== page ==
EEA: ‘not following a climate policy is unacceptable’
According to Hans Bruyninckx, director of the European Environmental Agency (EEA), the Belgian and Flemish climate policy is a disaster. “We’re not only doing far worse than other European countries, but we’re also undermining the basis for climate measures,” he says.
“Stating that we’re not going to meet the climate goals for 2030 eleven years in advance is unacceptable,” Bruyninckx says in an interview with newspaper De Standaard. “People don’t seem to realize what the costs of not pursuing a climate policy will be. What Belgium needs is a national agreement in which the seriousness is acknowledged.”
Compared to other European countries, Belgium will not meet the set goals for 2020. And for 2030, the bar is even higher, but it also is already clear that Flanders will not be able to meet the target. One of the requirements is to have CO2 emissions reduced by 35%, but with the actual measures, it will hardly be 13%.
Flanders needs to do more. Still, the Flemish government recently waved some essential measures from the previous period of office aside: the kilometer tax, the building freeze, the necessary renovation of houses, and a CO2 tax.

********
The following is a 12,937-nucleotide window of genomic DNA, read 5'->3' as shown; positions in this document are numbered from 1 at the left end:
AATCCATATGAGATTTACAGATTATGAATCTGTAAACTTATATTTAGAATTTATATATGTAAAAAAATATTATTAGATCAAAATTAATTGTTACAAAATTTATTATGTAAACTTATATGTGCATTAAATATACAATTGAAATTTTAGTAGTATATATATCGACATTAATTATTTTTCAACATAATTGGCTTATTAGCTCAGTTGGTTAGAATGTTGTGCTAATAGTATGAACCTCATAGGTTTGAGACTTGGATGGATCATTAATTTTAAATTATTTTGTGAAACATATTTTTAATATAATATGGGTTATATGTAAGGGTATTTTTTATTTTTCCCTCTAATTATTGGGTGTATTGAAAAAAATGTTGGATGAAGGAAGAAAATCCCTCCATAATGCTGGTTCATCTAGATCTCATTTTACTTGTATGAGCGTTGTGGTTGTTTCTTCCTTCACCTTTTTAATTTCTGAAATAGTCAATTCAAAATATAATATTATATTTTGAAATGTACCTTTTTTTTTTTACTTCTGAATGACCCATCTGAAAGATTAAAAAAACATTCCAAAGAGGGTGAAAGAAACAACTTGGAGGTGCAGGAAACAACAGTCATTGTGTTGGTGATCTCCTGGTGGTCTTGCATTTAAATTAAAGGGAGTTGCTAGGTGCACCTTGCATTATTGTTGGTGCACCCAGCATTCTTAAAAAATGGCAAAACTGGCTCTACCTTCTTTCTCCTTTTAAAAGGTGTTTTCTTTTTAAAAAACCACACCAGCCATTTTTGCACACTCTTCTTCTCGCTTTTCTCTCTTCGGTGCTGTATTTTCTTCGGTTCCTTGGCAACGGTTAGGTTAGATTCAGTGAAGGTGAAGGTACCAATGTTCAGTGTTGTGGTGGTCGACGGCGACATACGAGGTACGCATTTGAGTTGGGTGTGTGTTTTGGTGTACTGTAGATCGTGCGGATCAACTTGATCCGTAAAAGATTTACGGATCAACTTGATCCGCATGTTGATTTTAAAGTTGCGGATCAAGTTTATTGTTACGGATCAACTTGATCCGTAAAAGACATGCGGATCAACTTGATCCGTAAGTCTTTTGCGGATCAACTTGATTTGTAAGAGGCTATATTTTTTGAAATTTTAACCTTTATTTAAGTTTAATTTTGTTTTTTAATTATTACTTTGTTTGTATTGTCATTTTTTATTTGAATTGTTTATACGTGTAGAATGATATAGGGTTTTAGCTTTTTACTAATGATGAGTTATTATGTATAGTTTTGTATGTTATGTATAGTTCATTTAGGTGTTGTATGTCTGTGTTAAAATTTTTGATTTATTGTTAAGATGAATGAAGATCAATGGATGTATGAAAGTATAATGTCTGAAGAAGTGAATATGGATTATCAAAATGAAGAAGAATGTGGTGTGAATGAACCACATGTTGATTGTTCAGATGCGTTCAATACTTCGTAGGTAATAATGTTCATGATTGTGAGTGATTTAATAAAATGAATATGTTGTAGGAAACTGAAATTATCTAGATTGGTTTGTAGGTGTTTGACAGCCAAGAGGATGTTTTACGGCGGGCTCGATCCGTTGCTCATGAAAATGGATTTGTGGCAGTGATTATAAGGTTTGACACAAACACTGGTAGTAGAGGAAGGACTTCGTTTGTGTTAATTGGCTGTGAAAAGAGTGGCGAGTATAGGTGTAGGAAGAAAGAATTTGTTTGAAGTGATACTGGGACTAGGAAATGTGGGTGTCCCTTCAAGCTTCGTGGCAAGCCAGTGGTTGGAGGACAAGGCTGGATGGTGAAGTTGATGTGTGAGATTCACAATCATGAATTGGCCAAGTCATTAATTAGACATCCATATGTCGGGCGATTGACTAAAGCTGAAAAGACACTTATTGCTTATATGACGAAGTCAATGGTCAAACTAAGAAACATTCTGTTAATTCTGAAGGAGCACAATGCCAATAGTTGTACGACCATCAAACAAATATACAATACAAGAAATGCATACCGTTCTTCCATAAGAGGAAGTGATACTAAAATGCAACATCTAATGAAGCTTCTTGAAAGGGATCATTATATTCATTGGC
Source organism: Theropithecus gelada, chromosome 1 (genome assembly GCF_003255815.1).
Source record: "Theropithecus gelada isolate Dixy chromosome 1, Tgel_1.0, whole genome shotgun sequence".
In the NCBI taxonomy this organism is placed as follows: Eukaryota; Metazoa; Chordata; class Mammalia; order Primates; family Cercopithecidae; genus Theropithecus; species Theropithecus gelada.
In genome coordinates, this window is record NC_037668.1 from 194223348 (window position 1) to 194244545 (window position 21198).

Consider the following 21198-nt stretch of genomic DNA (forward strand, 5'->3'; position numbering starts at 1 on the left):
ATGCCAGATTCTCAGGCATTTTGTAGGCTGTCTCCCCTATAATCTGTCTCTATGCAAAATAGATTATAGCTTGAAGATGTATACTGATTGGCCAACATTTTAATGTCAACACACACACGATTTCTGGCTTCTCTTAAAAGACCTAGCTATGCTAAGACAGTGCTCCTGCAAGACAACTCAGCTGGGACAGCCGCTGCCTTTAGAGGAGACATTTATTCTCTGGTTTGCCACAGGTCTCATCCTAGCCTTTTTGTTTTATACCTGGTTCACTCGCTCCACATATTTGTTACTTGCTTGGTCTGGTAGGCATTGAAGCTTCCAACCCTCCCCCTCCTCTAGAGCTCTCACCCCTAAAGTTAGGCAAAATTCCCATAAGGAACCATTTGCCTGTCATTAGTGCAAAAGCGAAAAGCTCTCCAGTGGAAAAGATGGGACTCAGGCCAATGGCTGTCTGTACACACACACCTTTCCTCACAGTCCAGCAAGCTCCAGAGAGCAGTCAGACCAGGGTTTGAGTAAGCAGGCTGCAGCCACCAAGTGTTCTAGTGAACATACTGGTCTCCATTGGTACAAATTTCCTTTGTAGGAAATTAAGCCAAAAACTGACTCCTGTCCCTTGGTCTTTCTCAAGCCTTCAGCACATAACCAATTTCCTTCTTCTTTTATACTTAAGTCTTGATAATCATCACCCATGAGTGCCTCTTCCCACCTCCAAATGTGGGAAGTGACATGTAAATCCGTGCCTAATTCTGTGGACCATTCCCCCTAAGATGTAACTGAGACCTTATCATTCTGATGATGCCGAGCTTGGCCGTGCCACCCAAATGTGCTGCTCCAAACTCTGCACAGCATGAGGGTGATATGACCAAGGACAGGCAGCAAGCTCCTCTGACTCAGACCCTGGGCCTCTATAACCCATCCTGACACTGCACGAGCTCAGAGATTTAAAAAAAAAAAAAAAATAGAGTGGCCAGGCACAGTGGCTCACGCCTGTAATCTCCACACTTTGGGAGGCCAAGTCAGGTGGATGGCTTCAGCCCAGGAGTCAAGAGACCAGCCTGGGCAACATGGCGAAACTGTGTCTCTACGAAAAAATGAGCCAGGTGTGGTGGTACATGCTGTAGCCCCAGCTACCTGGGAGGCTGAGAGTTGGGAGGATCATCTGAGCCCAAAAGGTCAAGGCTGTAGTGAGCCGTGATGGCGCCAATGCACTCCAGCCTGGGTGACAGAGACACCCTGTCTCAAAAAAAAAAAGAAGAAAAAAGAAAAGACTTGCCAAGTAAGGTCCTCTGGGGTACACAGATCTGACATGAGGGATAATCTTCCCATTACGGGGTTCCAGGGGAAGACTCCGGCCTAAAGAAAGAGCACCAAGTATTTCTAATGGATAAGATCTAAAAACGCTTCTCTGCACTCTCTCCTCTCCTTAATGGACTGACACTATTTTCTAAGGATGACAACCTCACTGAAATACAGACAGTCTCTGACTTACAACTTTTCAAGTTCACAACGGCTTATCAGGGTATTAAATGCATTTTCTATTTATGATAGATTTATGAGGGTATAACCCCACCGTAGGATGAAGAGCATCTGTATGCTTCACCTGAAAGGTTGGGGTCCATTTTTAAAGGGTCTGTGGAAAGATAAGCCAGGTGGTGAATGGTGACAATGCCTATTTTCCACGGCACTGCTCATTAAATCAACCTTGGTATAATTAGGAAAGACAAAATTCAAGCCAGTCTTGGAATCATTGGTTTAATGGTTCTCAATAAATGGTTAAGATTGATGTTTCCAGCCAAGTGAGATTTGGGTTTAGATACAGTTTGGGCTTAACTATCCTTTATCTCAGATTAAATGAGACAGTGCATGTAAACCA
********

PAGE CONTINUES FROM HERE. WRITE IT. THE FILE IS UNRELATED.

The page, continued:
“People don’t realize that doing nothing will cost us far more in the long run,” Bruyninckx says. “Political parties claim that there is no basis to take measures, but the government has to create that basis.”
Survey in 30 countries
The Flemish Member of Parliament, Wilfried Vandaele, admits that it will be very difficult to meet the set climate goals of 2030. “We’ll stick to them and see whatever is possible to come close, but it will need some creativity,” he concluded.
Two in three Belgian citizens consider the climate situation in our country problematic. But one in three doesn’t think this is human-related, so it seems according to a survey by the energy company, EDF, in 30 countries.
When asked what the effects will be of climate change for our country, two in three Belgians indicate changing weather conditions. Slightly more than four in ten fear pollution of soil, air, and water. Another four in ten are afraid of the rising sea level.
Three-quarters of Belgians think the government has to act; only four out of ten are convinced they have to put their shoulders to the wheel as well. Almost nine out of ten advocate the further development of renewable energy but reject measures like a CO2 tax on kitchen waste.